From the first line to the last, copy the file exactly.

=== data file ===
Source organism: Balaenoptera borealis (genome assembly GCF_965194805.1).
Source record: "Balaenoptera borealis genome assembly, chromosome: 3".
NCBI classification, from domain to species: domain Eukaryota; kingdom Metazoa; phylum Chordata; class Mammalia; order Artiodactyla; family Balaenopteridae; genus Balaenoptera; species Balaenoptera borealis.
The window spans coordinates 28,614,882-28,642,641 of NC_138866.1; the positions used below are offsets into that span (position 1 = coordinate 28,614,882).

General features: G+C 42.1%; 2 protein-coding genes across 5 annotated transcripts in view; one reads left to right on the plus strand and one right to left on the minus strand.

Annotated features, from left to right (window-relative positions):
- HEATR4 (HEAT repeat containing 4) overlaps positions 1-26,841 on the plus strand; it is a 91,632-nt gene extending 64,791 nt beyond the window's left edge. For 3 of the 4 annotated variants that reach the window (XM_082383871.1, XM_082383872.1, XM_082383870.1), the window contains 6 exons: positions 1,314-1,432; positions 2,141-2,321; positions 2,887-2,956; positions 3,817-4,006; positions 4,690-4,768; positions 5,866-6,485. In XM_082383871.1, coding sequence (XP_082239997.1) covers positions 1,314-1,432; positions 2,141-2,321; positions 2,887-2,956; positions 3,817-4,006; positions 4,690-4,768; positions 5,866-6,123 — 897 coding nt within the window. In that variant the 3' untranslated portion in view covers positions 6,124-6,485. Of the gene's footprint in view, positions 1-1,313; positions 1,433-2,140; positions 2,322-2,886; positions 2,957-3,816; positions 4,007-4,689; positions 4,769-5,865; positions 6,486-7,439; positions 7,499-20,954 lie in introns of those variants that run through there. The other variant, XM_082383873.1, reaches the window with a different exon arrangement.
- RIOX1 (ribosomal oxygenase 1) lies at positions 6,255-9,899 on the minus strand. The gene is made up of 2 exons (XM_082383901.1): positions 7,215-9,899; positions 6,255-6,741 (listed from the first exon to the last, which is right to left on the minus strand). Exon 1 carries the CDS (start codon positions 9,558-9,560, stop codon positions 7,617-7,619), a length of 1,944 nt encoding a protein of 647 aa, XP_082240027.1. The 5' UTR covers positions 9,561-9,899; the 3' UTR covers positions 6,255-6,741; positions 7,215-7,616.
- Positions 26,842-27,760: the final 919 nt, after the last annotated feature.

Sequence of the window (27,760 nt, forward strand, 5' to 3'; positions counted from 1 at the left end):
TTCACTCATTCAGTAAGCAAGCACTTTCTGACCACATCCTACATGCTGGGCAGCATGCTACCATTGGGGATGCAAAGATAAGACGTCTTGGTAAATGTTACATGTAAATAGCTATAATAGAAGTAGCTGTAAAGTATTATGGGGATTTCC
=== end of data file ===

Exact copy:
Source organism: Balaenoptera borealis (genome assembly GCF_965194805.1).
Source record: "Balaenoptera borealis genome assembly, chromosome: 3".
NCBI classification, from domain to species: domain Eukaryota; kingdom Metazoa; phylum Chordata; class Mammalia; order Artiodactyla; family Balaenopteridae; genus Balaenoptera; species Balaenoptera borealis.
The window spans coordinates 28,614,882-28,642,641 of NC_138866.1; the positions used below are offsets into that span (position 1 = coordinate 28,614,882).

General features: G+C 42.1%; 2 protein-coding genes across 5 annotated transcripts in view; one reads left to right on the plus strand and one right to left on the minus strand.

Annotated features, from left to right (window-relative positions):
- HEATR4 (HEAT repeat containing 4) overlaps positions 1-26,841 on the plus strand; it is a 91,632-nt gene extending 64,791 nt beyond the window's left edge. For 3 of the 4 annotated variants that reach the window (XM_082383871.1, XM_082383872.1, XM_082383870.1), the window contains 6 exons: positions 1,314-1,432; positions 2,141-2,321; positions 2,887-2,956; positions 3,817-4,006; positions 4,690-4,768; positions 5,866-6,485. In XM_082383871.1, coding sequence (XP_082239997.1) covers positions 1,314-1,432; positions 2,141-2,321; positions 2,887-2,956; positions 3,817-4,006; positions 4,690-4,768; positions 5,866-6,123 — 897 coding nt within the window. In that variant the 3' untranslated portion in view covers positions 6,124-6,485. Of the gene's footprint in view, positions 1-1,313; positions 1,433-2,140; positions 2,322-2,886; positions 2,957-3,816; positions 4,007-4,689; positions 4,769-5,865; positions 6,486-7,439; positions 7,499-20,954 lie in introns of those variants that run through there. The other variant, XM_082383873.1, reaches the window with a different exon arrangement.
- RIOX1 (ribosomal oxygenase 1) lies at positions 6,255-9,899 on the minus strand. The gene is made up of 2 exons (XM_082383901.1): positions 7,215-9,899; positions 6,255-6,741 (listed from the first exon to the last, which is right to left on the minus strand). Exon 1 carries the CDS (start codon positions 9,558-9,560, stop codon positions 7,617-7,619), a length of 1,944 nt encoding a protein of 647 aa, XP_082240027.1. The 5' UTR covers positions 9,561-9,899; the 3' UTR covers positions 6,255-6,741; positions 7,215-7,616.
- Positions 26,842-27,760: the final 919 nt, after the last annotated feature.

Sequence of the window (27,760 nt, forward strand, 5' to 3'; positions counted from 1 at the left end):
TTCACTCATTCAGTAAGCAAGCACTTTCTGACCACATCCTACATGCTGGGCAGCATGCTACCATTGGGGATGCAAAGATAAGACGTCTTGGTAAATGTTACATGTAAATAGCTATAATAGAAGTAGCTGTAAAGTATTATGGGGATTTCC